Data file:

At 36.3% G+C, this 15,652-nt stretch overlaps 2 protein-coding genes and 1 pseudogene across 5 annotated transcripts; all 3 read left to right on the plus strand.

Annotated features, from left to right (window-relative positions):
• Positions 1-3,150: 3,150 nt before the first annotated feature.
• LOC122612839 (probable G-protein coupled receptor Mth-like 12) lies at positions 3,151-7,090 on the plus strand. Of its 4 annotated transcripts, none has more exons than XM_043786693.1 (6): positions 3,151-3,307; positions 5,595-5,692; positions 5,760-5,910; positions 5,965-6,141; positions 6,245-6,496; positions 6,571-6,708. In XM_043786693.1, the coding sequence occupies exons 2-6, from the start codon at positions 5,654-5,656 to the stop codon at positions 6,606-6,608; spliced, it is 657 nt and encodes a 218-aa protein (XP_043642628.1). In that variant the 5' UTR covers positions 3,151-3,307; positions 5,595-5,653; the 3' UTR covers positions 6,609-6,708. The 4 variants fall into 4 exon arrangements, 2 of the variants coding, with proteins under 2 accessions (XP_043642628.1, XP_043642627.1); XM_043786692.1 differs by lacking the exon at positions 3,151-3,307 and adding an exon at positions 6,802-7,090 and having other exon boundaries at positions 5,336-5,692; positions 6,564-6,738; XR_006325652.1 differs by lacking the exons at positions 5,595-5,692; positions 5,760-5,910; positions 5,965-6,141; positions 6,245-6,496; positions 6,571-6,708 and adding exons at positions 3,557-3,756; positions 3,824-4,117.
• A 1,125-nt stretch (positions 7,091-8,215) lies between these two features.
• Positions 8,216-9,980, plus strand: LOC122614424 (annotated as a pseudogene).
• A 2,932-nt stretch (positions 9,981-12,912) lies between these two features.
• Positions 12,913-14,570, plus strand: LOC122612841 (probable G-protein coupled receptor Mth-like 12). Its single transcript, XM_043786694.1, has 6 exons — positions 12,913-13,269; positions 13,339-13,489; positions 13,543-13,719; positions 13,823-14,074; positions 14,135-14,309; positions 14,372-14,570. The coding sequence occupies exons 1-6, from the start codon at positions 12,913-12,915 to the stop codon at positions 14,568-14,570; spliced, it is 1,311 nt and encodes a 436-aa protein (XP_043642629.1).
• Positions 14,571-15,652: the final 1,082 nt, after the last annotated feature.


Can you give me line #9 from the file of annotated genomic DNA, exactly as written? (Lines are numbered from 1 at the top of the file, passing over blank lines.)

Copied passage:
• Positions 14,571-15,652: the final 1,082 nt, after the last annotated feature.